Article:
A recent undercover investigation by Greenpeace suggests two prominent energy researchers were willing to take payment from companies to produce peer-reviewed research, and hide the sources of funding for their research.
The environmental organization released the results of an October ‘sting operation’ on Tuesday, revealing two prominent U.S. scholars willing to write pro-fossil fuel papers for energy companies in exchange for cash ranging between USD$8,000 and USD$15,000 a piece.
During its investigation, Greenpeace UK reporters posed as consultants for fake oil and coal corporations with interests in Indonesia and the Middle East. They asked professors Frank Clemente of Penn State University and William Happer of Princeton University to write articles promoting their clients’ interests in the wake of the COP21 climate talks in Paris.
Both agreed, and further promised not to disclose the source of their papers’ funding or any salary paid to them.
Sowing “public doubt” on climate change
In a press statement, Greenpeace UK executive director John Sauven expressed concern with the results of the investigation, and called for skeptics and academics to “come clean" on academic articles that have been funded by energy companies, and when and where they were published.
“Down the years, how many scientific reports that sowed public doubt on climate change were actually funded by oil, coal and gas companies?” he asked.
“This investigation exposes a network of academics-for-hire and a back channel that lets fossil fuel companies secretly influence the climate debate while keeping their fingerprints off.”
In emails to the undercover Greenpeace reporters, both professors discussed options for obscuring this funding at the request of the fake companies, which is not illegal in the U.S. under the circumstances.
In Happer's case, the CO2 Coalition — the organization to which Happer suggested his fees be paid — suggested he use a secretive funding channel called Donors Trust, which has been called the “Dark-Money ATM of the Conservative Movement.”
According to Greenpeace, Happer had agreed to write a paper on “the crucial role oil and gas have to play in developing economies,” and Clemente agreed to agreed to author an article to “counter damaging research on linking coal to premature deaths.”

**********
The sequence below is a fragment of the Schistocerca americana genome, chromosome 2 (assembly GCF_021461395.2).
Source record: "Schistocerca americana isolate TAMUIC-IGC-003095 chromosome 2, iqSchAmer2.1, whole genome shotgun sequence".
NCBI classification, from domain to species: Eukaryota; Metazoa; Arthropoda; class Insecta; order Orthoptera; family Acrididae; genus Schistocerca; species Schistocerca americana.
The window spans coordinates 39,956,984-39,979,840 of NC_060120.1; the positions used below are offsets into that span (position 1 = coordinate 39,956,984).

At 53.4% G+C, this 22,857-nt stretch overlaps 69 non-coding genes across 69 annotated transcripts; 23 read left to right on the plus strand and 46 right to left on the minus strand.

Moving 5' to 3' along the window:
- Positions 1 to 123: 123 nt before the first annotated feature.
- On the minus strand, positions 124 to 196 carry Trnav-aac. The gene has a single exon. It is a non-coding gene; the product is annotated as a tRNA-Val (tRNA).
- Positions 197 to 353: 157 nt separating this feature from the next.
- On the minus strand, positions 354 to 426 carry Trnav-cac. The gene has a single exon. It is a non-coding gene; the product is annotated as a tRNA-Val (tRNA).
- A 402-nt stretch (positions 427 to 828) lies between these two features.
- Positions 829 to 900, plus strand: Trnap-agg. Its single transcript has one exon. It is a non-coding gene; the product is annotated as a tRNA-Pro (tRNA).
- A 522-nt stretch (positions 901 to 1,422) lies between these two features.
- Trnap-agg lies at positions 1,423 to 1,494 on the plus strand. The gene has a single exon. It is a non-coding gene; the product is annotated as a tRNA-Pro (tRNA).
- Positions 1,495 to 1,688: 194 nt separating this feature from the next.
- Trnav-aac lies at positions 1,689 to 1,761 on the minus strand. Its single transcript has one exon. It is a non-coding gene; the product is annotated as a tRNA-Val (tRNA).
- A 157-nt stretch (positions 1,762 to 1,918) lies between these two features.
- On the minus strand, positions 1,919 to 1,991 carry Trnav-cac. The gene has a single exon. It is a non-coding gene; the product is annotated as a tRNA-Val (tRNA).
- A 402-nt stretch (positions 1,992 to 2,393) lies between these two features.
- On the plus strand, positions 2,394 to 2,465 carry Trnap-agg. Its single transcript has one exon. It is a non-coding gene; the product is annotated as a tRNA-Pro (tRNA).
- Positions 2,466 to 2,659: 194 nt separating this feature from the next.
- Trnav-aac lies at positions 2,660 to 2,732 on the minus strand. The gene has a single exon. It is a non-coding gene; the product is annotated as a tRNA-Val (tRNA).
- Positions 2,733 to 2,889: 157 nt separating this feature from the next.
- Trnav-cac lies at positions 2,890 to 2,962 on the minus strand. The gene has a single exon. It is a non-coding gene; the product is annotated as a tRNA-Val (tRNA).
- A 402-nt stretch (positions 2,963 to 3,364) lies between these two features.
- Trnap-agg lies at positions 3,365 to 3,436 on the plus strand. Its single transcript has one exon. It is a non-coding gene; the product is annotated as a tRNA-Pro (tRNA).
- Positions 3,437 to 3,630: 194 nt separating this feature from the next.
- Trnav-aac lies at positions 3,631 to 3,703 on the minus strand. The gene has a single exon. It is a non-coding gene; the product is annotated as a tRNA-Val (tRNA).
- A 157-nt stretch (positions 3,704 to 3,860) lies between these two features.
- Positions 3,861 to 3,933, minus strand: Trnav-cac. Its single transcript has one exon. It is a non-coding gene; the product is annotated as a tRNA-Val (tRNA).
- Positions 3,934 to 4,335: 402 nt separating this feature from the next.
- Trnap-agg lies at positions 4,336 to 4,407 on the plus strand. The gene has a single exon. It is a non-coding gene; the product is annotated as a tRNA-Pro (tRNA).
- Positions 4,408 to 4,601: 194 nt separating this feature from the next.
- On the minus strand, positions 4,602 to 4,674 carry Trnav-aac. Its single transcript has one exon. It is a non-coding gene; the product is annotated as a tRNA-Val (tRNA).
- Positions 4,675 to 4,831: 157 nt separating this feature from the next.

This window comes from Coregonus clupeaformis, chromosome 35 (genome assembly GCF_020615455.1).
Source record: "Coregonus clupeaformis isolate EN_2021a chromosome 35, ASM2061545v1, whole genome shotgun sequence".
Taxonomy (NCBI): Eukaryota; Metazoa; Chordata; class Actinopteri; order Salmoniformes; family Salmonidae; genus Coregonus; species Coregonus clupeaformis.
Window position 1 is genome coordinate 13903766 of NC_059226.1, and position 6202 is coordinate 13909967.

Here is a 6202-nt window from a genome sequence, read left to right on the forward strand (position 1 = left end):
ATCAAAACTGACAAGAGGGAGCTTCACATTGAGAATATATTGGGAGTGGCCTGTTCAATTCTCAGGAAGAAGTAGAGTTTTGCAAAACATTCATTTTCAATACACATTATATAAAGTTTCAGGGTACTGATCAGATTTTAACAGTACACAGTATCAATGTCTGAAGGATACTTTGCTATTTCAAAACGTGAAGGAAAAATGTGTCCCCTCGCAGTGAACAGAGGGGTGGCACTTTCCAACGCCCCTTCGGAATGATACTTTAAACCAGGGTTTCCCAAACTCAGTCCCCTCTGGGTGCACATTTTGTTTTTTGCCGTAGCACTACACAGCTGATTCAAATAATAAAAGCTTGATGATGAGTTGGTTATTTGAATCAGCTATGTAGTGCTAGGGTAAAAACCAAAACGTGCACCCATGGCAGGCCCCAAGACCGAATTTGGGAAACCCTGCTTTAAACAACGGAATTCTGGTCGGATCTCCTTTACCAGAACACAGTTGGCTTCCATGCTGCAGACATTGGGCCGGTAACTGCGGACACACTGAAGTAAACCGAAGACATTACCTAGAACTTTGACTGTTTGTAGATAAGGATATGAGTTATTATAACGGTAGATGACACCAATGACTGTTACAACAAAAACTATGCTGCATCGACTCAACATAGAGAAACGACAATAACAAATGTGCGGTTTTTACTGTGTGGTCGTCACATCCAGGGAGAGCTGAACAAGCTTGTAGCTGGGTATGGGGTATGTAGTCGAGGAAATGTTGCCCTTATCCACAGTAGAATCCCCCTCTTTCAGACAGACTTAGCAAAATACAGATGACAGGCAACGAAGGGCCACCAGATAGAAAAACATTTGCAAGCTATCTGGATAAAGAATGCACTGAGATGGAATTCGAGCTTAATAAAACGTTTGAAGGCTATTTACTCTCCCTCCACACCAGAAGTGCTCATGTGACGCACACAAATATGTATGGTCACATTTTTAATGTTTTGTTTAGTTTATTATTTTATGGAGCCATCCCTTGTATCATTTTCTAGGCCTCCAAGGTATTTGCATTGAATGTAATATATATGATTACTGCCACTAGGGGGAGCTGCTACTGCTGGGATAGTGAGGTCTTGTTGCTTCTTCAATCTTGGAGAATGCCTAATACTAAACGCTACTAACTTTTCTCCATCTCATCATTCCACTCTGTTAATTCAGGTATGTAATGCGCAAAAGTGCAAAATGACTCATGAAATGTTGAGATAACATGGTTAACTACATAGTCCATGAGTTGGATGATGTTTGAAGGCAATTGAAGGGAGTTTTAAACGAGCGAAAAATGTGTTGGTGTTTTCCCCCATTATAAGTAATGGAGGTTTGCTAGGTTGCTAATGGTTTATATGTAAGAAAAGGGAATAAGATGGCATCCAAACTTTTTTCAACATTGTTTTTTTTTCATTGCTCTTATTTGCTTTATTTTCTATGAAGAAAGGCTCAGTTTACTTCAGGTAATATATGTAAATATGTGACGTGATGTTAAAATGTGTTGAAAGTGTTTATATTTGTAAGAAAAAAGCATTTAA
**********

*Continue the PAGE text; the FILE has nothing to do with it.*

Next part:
“This is academic freedom”
Clemente issued a brief email statement defending his actions and absolving Penn State University from taking responsibility for his work:
“I fully stand behind every single statement I made in the emails where Greenpeace pretended they were a consulting group and asked for my help in preparing a report on the socioeconomic benefits of coal in the Far East where hundreds of millions of people do not have electricity,” he told National Observer.
“I firmly believe that clean coal technologies are the pathway to reliable and affordable electricity, reduction of global energy poverty and a cleaner environment.”
The professor further said that he rarely distinguishes between his research that has been funded and unfunded, but would be glad to disclose the sources if he were asked.
“To the best of my knowledge there are no factual errors in my work,” he explained. “I write as an independent scholar fully apart from my non-salary role as Professor Emeritus. This is called academic freedom in the United States.”
Happer, too, responded to media requests from National Observer, and called Greenpeace's investigation an “an attempt at character assassination.” He also pointed out that in his email exchanges with the undercover reporter, he asked that any fee that would have been paid to him be sent to the CO2 Coalition as a charitable donation instead.
“I did not expect payment,” he clarified. “A chance to spread the message of the CO2 Coalition was enough.”
Asked if Greenpeace was currently conducting similar sting operations in Canada, spokesperson Lawrence Carter of Greenpeace UK's investigations unit replied:
"It's really hard to know just how prevalent this kind of behavior is.... several prominent climate skeptic academics are based in Canada. It would be interesting to know who's funding their research."